At the close of 2015, I shared with you the tragic news of how Alison McCarthy, the wife of fellow blogger Logan Lo, suffered a seizure just five days after giving birth to their son. That seizure was caused by a serious form of brain cancer, as the family detailed on You Caring:
On November 3rd,  my sister Alison gave birth to her first child, a beautiful baby boy named Nathan. Five days later while recuperating at home, Alison suddenly had a seizure and was rushed to the hospital where a CT scan showed a large mass in her brain. Tragically, a biopsy has confirmed that Alison has a high grade glioblastoma brain tumor, a very aggressive form of brain cancer. Alison’s tumor is inoperable and average life expectancy is less than 18 months without treatment.
Miraculously, Alison is still here and still fighting, with the support of her family. At the request of a loyal reader, I wanted to share some updates with you on how she’s doing from Logan Lo’s blog. Here’s an update from February 20, 2017:
…I spoke to a cancer researcher last week too. He said that Alison was the longest lived butterfly glioma patient he’s ever heard of. It’s a dubious distinction, and still not enough for us.
On that note, had numerous friends and relatives ask if she can get a break: Can’t she just have a few months without swallowing 30 pills a day, without having needles stuck in her every week, without wearing a helmet of magnets 24/7, without inhaling an astringent four times a day?
The short answer is no.
Because they don’t become friends with other glioblastoma patients and caregivers. They don’t have to hear: We put David in hospice this week. Jessica had three new tumors on her last scan. Maddie passed away today.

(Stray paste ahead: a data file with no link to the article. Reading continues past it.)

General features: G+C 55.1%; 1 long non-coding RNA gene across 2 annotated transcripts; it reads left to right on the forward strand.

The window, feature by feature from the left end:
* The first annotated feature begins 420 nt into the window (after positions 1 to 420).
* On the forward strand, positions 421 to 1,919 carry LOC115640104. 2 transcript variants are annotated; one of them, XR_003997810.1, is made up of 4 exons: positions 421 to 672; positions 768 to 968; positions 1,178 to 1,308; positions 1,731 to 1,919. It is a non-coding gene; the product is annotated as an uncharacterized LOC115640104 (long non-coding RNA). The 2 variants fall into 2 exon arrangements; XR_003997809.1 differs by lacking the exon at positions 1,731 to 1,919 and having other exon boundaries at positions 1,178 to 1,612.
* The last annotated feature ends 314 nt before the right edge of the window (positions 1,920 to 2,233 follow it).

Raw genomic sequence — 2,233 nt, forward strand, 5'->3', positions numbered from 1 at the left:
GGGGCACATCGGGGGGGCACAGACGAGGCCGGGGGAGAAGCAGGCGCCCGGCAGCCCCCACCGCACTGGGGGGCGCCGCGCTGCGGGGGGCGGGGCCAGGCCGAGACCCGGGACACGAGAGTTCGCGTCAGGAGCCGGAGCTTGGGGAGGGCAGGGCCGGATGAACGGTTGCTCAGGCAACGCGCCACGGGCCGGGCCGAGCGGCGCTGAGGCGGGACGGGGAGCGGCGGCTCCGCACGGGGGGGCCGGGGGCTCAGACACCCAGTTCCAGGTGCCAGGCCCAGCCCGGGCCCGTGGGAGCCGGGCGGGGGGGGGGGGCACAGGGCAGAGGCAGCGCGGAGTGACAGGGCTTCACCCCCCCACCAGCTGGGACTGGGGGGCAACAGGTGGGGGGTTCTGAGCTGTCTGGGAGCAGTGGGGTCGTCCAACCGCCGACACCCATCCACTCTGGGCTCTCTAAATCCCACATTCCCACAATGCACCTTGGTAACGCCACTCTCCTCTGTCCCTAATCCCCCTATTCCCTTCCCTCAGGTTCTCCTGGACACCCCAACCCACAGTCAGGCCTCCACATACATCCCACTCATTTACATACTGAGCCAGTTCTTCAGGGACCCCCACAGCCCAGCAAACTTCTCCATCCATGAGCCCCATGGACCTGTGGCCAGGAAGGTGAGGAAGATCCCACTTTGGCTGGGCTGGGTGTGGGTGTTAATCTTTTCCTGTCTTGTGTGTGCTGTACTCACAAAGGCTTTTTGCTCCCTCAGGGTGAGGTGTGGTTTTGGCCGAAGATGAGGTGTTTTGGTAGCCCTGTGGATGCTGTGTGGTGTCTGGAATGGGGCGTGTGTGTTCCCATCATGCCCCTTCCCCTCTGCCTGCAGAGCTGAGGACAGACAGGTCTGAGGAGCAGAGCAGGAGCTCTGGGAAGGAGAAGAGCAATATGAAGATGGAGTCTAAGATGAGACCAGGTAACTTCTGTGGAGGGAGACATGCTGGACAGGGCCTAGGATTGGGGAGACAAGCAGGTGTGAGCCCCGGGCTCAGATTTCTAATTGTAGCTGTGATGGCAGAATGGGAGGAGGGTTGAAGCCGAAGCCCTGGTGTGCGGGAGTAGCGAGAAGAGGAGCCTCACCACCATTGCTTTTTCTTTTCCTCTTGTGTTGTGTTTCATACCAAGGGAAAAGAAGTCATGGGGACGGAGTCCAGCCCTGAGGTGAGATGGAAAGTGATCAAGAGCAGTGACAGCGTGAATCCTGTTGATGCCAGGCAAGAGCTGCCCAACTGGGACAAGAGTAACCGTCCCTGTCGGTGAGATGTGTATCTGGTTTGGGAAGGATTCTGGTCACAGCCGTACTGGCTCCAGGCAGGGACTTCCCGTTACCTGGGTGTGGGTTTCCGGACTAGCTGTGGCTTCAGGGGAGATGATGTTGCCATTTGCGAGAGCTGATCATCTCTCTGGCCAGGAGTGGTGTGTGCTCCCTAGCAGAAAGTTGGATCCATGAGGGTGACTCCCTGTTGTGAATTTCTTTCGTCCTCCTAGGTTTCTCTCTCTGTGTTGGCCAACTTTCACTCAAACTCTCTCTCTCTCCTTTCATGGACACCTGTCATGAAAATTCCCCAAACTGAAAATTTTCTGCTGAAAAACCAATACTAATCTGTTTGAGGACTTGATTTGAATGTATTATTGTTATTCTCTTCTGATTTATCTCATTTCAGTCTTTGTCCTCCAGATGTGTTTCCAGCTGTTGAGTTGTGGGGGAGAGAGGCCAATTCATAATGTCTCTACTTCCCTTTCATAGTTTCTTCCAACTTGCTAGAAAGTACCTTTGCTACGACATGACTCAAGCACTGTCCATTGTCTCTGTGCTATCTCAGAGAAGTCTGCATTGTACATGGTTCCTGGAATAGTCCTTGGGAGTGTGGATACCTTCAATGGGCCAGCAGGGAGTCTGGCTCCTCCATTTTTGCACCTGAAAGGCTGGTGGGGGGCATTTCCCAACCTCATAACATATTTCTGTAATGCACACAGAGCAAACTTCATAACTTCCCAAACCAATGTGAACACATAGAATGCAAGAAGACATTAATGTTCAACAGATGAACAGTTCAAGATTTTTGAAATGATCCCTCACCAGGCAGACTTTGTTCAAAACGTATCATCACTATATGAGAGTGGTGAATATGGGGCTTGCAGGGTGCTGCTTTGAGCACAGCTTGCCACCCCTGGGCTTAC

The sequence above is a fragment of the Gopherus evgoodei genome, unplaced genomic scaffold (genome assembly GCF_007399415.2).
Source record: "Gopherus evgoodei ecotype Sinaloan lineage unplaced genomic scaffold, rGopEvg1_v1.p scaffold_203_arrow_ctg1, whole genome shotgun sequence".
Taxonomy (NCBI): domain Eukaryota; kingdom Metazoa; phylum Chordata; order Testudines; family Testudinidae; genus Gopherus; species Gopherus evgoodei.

It’s tough to hear because you hope everyone else can pull through. You hope your loved one can pull through.
But the truth is a powerful thing. The truth is, most people are dead from this damn thing within 18 months. And most of those people are people that can walk and use their arms. People that had 100% of their cancer removed. People that went to the best cancer centers in the world.
Most people start off far better than Alison and still died.
If there’s any way at all for her to survive this, it’s because she doesn’t stop until the job is done.
Here’s another update from March 15, 2017:
…We got good news last Monday that was taken away from us on Friday – the doc missed something. Our good news never ends up being good for very long.
So we’re back to trying to figure out what to do next.
Which means that I stay up at night, thinking of all our possible pasts, trying to determine the cascading consequences of my actions. Or inaction.
Logan Lo also wrote about how they’ve used the donations from You Caring:
No one’s asked me but I’m sure people are wondering: “What are you doing with all the money you’ve raised?” It’s only fair I answer it.
Originally, we weren’t sure how much our original insurance was going to pay towards Alison’s treatment. Her cancer was on the aggressive side of aggressive. The only “lucky” thing about our situation was that we were already on the platinum level of Obamacare, which essentially meant that we pay 10% and insurance pays 90%.
It has been a godsend to us. At last count, Alison’s 2016 cost of care was around $2.8 million dollars. Without the Affordable Care Act, Nathan and I would be bankrupt and Alison would be dead. It’s that simple.
But we’re not and she’s not, thanks to the ACA and everyone’s generosity.
With what’s left of our money, we’re paying for normal expenses – mortgage, food, bills – some experimental drugs, physical and occupational therapy, and exploring future options, like a potential cancer vaccine in Germany.
Mainly, though, we’re saving up to see what happens with the ACA. So we’re watching the news daily to see what unfolds.
In the meantime, I’ll continue to keep this couple in my thoughts, wishing they will find new hope and courage in 2017.